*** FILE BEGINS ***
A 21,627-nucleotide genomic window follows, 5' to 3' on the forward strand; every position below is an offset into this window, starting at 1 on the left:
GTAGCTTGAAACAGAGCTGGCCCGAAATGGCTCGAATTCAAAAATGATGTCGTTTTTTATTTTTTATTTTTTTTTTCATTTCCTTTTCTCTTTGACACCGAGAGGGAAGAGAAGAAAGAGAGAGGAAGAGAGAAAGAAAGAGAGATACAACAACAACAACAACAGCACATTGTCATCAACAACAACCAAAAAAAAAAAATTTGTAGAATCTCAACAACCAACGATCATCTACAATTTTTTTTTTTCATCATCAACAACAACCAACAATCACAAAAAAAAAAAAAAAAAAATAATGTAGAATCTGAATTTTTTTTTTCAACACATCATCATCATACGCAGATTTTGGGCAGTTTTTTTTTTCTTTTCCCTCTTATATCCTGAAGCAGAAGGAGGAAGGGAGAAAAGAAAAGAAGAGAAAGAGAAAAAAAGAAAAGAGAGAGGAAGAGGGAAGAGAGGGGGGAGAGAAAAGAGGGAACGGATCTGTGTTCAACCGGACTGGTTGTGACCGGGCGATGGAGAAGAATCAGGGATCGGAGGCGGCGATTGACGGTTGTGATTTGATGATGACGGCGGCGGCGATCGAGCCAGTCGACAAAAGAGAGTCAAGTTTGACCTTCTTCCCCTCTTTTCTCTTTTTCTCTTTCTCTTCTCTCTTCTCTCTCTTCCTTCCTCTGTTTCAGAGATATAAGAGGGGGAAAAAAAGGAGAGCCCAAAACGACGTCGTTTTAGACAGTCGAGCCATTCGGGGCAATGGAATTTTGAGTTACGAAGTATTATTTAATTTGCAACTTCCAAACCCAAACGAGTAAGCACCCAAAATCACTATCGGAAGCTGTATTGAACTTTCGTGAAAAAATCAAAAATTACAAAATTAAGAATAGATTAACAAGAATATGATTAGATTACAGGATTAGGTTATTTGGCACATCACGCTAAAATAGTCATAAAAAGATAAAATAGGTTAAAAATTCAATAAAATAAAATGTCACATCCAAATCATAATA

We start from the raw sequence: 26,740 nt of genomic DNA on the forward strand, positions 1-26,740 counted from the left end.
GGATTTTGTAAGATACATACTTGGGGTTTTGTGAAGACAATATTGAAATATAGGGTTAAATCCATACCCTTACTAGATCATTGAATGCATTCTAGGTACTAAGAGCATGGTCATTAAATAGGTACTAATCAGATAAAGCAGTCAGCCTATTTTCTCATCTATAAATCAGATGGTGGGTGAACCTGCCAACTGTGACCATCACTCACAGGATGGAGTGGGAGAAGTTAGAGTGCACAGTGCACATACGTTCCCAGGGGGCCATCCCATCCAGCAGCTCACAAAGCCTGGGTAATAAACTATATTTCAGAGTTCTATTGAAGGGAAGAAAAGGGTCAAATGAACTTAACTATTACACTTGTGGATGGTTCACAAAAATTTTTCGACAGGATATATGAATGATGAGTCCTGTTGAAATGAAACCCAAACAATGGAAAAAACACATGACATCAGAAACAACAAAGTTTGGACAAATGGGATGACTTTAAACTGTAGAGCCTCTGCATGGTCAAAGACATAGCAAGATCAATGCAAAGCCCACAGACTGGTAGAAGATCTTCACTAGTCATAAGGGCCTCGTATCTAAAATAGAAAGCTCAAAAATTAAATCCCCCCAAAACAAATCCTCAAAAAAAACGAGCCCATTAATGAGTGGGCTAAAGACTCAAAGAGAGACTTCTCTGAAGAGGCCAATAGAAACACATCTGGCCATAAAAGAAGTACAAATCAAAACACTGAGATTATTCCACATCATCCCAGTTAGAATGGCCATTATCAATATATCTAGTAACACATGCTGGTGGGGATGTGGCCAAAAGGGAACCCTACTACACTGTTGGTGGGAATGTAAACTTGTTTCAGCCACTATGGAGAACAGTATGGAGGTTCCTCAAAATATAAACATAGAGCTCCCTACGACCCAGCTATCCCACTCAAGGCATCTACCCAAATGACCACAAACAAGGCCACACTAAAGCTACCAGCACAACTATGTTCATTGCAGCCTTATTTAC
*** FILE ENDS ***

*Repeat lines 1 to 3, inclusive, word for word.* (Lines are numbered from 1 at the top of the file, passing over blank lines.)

A 21,627-nucleotide genomic window follows, 5' to 3' on the forward strand; every position below is an offset into this window, starting at 1 on the left:
GTAGCTTGAAACAGAGCTGGCCCGAAATGGCTCGAATTCAAAAATGATGTCGTTTTTTATTTTTTATTTTTTTTTTCATTTCCTTTTCTCTTTGACACCGAGAGGGAAGAGAAGAAAGAGAGAGGAAGAGAGAAAGAAAGAGAGATACAACAACAACAACAACAGCACATTGTCATCAACAACAACCAAAAAAAAAAAATTTGTAGAATCTCAACAACCAACGATCATCTACAATTTTTTTTTTTCATCATCAACAACAACCAACAATCACAAAAAAAAAAAAAAAAAAATAATGTAGAATCTGAATTTTTTTTTTCAACACATCATCATCATACGCAGATTTTGGGCAGTTTTTTTTTTCTTTTCCCTCTTATATCCTGAAGCAGAAGGAGGAAGGGAGAAAAGAAAAGAAGAGAAAGAGAAAAAAAGAAAAGAGAGAGGAAGAGGGAAGAGAGGGGGGAGAGAAAAGAGGGAACGGATCTGTGTTCAACCGGACTGGTTGTGACCGGGCGATGGAGAAGAATCAGGGATCGGAGGCGGCGATTGACGGTTGTGATTTGATGATGACGGCGGCGGCGATCGAGCCAGTCGACAAAAGAGAGTCAAGTTTGACCTTCTTCCCCTCTTTTCTCTTTTTCTCTTTCTCTTCTCTCTTCTCTCTCTTCCTTCCTCTGTTTCAGAGATATAAGAGGGGGAAAAAAAGGAGAGCCCAAAACGACGTCGTTTTAGACAGTCGAGCCATTCGGGGCAATGGAATTTTGAGTTACGAAGTATTATTTAATTTGCAACTTCCAAACCCAAACGAGTAAGCACCCAAAATCACTATCGGAAGCTGTATTGAACTTTCGTGAAAAAATCAAAAATTACAAAATTAAGAATAGATTAACAAGAATATGATTAGATTACAGGATTAGGTTATTTGGCACATCACGCTAAAATAGTCATAAAAAGATAAAATAGGTTAAAAATTCAATAAAATAAAATGTCACATCCAAATCATAATA

We start from the raw sequence: 26,740 nt of genomic DNA on the forward strand, positions 1-26,740 counted from the left end.